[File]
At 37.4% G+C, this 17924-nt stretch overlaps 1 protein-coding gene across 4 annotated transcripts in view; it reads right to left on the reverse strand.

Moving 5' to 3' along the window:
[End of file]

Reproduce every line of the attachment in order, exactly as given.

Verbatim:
At 37.4% G+C, this 17924-nt stretch overlaps 1 protein-coding gene across 4 annotated transcripts in view; it reads right to left on the reverse strand.

Moving 5' to 3' along the window: